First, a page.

New Braille Teaching Technology for Persons with Visual impairments
A new invention tested at Perkins School for the Blind has the potential to transform braille instruction by making it possible for students to practice literacy skills independently.
From Watetown, July 25, 2017
Critical Considerations for Mobile Application Accessibility
Mobile has revolutionized how all of us use the internet. For people with disabilities, however, these devices have the potential to usher in unforeseen options for communication, independence, and more—but only if the applications on them have accessibility built into their functionality and design.
From Micro Assist, July 24, 2017
ViaSport and Microsoft Canada launch Accessibility Sport Hub to Make Sports More Inclusive
Vancouver-based viaSport has partnered with Microsoft Canada to develop and launch Accessibility Sport Hub (ASH), an online chatbot that connects people to sports resources for people with disabilities. Utilizing Language Understanding Intelligent Service (LUIS), it would help athletes, teachers, parents, coaches, sport leaders, and administrators find and share sport disability and accessibility tools, resources, and programs.
From Betakit, July 21, 2017
Advocates Push for Driverless Cars
The revolution in self-driving cars holds promise for persons with visual impairment. Advocates for the estimated 1.3 million legally blind people in the US, and millions more with other disabilities, have joined automakers and technology companies in lobbying Congress to help spur the roll out of self-driving vehicles – still many years away from being widely available.
From Bloomberg Technology, July 19, 2017
Technology to Create Most Accessible Neighbourhood in Canada
Canada’s most high-profile organization supporting people with vision loss is turning to technology in a bid to create what it calls the country’s most accessible neighbourhood.
From National Post.com, July 17, 2017
Major Tech Companies Strive to Make Tools Accessible for Students
With many universities adopting universal design standards and accessible technology initiatives, students with disabilities are now just as likely to pursue science, technology, engineering and math (STEM) fields in higher education. Major tech companies like Adobe, Microsoft and Google have all designed features in technology that benefit students with disabilities to work independently and efficiently at universities.
From EdTech, July 14, 2017
New FCC Rules Increase the Amount of TV Programming Available with Audio Description
The Federal Communications Commission (FCC) has adopted new rules to ensure Americans who are blind or visually impaired have access to more video described programming. Beginning in July 2018, broadcasters and pay-TV providers carrying one of the top networks must provide 87.5 hours of described programming per calendar quarter. This is an increase of 75 percent over the 50 hours per quarter presently required. The networks currently covered by the rule are ABC, CBS, Fox, NBC, Disney Channel, History, TBS, TNT, and USA. The list of the top five nonbroadcast networks will be updated in July 2018, so this is subject to change.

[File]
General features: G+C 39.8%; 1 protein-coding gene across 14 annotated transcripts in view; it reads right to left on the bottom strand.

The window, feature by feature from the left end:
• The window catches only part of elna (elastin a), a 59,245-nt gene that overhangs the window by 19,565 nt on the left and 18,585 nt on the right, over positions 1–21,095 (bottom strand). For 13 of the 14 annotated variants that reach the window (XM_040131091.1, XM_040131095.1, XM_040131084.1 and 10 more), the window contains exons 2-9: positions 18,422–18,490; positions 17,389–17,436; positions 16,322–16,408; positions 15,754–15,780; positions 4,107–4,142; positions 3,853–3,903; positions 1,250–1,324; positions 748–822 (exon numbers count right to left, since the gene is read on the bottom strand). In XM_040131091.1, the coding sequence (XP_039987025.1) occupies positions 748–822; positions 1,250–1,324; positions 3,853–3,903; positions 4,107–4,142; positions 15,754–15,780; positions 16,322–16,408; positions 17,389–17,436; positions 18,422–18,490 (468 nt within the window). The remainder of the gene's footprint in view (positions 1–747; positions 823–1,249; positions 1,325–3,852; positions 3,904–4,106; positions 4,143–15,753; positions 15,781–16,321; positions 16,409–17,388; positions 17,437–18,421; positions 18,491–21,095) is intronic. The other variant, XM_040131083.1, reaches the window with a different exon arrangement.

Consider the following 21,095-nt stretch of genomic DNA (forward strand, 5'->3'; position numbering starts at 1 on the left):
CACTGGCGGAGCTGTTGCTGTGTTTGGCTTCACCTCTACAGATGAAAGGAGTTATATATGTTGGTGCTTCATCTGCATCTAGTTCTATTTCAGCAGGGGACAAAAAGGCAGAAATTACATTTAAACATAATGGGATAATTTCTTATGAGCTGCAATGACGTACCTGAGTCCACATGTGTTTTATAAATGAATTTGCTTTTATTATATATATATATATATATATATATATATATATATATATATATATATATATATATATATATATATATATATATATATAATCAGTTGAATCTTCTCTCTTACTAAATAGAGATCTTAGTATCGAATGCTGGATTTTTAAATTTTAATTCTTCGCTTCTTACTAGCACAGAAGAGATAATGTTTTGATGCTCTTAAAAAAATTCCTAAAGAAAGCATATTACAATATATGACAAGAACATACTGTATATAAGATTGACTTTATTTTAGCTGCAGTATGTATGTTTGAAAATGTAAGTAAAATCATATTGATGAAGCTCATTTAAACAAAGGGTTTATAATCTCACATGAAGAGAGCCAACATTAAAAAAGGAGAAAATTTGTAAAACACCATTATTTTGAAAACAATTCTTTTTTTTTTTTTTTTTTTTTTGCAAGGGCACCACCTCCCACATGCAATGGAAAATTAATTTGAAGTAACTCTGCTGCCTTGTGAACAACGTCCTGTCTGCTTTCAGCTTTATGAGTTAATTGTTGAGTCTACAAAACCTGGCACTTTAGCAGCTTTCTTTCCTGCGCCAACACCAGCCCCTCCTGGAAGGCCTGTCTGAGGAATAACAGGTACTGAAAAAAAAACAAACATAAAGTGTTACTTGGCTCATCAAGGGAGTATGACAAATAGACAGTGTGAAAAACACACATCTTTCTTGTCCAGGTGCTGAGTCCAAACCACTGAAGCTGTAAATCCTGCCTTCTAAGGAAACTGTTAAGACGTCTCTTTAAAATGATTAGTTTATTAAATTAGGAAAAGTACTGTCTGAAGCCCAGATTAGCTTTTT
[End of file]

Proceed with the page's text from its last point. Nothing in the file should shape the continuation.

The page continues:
From Federal Communications Commission, July 12, 2017
Democrats Unveil Legislation to Expand Access to Higher Ed
Lower Chamber representatives have joined efforts to introduce the Improving Access to Higher Education bill which aims to amend the Higher Education Act to improve college access and completion for students with disabilities.
From democrats-edworkforce.house.gov, July 12, 2017
Google Maps Now Lets Users Add Wheelchair Accessibility Details for Location
In December 2016 Google added a new layer of information designed to make Google Maps data reflect wheelchair accessibility of spaces. However, the available information still left a lot to be desired. It is now looking to speed up the process by crowdsourcing information pertaining to the accessibility of different locations on Google Maps. Users can now mark locations with information such as, “wheelchair-accessible entrances,” “wheelchair-accessible elevators,” “wheelchair-accessible seating,” and “wheelchair-accessible parking”. Essentially, Google wants to be able to inform wheelchair users exactly what to expect.
From TechCrunch, July 08, 2017
Planning Age Friendly Accessible Cities
Innovative, outcome-orientated research is providing greater knowledge of the needs and preferences of elderly communities. Access to amenities, transportation and housing are obviously key, but the findings from research also highlight the importance of social infrastructure and community support to age-friendly neighbourhoods. This is leading to inclusive urban design and inventive social programmes.
From Urban Redevelopment Authority Singapore, July 05, 2017